This data is tracked through a modem installed in a vehicle and sent through Telus’ connectivity network to the Fleet Complete cloud-based platform, which “synthesizes, manages and disseminates the data to various parties,” Sunil Patel, senior strategy manager at Telus, explains to IT World Canada. Notifications and detailed summary reports can be sent to multiple people via SMS and email, and are also available on the Fleet Complete desktop, mobile and web app.
“There’s tremendous opportunity for the food service industry to benefit from a solution like this,” Patel says. “It can help businesses monitor the efficiency of their vehicle and travel routes, prolong the life of their vehicles by understanding and predict when the vehicle needs maintenance, identify operating inefficiencies to lower costs, and even curb bad driver habits, which can lead to discounts on insurance rates.”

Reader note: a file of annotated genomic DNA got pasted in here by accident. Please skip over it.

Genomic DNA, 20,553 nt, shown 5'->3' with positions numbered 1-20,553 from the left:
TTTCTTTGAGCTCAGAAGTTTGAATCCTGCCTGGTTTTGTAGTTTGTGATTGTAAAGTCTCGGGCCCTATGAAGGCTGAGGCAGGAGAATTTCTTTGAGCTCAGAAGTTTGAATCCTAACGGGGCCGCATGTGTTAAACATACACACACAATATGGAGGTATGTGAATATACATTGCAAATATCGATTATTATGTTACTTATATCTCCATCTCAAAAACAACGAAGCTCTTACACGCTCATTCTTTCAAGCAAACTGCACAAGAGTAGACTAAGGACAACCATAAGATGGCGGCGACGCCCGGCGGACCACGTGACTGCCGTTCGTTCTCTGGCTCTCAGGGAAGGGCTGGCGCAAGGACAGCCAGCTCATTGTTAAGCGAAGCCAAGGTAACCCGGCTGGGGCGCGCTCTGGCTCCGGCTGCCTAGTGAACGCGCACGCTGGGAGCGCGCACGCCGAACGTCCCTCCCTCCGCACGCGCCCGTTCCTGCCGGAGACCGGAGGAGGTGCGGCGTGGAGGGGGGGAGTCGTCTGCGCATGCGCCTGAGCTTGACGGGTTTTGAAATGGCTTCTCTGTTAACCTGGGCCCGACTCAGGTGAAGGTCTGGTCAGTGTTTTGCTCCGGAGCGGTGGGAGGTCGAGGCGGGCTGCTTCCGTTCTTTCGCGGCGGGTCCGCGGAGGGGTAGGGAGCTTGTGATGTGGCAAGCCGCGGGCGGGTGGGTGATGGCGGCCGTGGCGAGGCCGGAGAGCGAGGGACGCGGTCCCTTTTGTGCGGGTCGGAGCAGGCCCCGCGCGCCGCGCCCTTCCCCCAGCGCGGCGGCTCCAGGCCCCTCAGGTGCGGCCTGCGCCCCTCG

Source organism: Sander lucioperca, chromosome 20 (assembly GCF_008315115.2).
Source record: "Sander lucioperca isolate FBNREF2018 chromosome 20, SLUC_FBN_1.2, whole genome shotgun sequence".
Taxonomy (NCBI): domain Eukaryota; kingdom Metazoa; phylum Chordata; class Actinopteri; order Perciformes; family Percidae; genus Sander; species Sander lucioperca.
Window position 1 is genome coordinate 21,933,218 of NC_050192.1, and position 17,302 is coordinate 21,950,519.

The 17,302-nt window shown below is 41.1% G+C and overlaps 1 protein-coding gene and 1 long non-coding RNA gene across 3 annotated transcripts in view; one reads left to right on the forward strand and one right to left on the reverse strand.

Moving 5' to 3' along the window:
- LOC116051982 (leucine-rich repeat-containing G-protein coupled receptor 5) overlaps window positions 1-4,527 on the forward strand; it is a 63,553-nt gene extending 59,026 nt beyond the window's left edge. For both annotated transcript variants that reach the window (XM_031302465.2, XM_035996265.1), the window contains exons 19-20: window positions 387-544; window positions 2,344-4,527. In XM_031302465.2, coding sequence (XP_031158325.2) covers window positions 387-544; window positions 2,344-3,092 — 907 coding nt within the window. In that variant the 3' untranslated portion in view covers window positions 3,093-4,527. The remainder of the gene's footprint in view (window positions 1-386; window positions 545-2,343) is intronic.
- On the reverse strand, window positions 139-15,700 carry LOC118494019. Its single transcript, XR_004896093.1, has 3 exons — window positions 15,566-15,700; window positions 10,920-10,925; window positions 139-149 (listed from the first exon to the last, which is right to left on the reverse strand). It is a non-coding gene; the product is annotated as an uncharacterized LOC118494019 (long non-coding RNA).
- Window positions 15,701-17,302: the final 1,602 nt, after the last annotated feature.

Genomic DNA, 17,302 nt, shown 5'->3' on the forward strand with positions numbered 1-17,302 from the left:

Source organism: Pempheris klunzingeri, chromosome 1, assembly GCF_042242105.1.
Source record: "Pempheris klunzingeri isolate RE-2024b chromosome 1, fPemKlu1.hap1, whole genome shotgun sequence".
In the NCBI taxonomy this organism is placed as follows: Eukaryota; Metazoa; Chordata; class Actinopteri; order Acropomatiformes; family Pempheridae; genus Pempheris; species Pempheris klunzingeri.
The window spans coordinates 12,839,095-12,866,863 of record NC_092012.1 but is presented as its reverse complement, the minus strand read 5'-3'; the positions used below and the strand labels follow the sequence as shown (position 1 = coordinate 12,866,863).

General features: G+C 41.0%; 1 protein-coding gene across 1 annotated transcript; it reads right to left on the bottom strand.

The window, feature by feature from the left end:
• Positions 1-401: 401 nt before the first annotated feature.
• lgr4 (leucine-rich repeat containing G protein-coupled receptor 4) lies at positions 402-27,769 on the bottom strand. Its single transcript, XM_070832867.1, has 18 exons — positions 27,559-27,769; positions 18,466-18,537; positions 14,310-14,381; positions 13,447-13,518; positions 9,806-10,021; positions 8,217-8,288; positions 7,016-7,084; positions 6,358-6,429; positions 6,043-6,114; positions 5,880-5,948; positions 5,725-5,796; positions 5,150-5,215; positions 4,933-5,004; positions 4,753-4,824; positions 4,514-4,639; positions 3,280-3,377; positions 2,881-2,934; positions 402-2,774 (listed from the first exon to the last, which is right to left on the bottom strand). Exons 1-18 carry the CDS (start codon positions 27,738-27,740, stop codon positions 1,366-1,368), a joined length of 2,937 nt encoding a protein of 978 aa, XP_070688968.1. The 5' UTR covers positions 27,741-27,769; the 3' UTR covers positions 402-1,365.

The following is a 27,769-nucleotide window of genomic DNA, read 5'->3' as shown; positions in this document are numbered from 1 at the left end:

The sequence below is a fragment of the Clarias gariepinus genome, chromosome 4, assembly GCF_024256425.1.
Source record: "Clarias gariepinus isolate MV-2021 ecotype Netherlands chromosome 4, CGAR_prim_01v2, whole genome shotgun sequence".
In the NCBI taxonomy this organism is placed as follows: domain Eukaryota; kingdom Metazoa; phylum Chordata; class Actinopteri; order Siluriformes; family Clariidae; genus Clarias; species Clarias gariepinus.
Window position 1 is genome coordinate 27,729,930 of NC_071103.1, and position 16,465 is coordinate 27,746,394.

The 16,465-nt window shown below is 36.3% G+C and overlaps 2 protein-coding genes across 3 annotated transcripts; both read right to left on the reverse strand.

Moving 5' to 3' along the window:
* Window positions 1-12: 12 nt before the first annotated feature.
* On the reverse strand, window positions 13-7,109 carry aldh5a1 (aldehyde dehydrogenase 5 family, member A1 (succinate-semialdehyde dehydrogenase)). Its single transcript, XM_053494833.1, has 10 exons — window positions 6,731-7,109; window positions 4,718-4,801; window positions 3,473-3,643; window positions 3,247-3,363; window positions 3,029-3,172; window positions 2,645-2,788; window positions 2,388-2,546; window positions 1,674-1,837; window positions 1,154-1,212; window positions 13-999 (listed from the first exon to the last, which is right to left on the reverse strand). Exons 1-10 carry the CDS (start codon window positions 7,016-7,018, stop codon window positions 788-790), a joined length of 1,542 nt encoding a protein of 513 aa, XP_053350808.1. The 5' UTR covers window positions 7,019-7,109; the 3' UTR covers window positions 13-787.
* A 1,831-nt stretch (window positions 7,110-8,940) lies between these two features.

Fleet Complete brings the application, hardware, software and tech support to its strategic partnership with Telus, who then takes the solution to the market with its brand, sales channel, and wide network, Patel says.
“There is a lot of value to be added from knowing where vehicles are, how fast they’re travelling, where they’re going, etc., and as modems, connectivity and data collection become less expensive, implementing these types of IoT solutions into the transportation vertical makes more sense,” he continues.
Patel ensures that there are layers of security that encrypt the data as it is transferred through the Telus network, adding that in his three years at the company, there have been “no cases of data being compromised.”
Mobile apps are the way of the future
At the RC Show, Telus also highlighted its work with Smooth Commerce, the Toronto-based application development platform behind the SmoothPay mobile payment, loyalty and engagement app.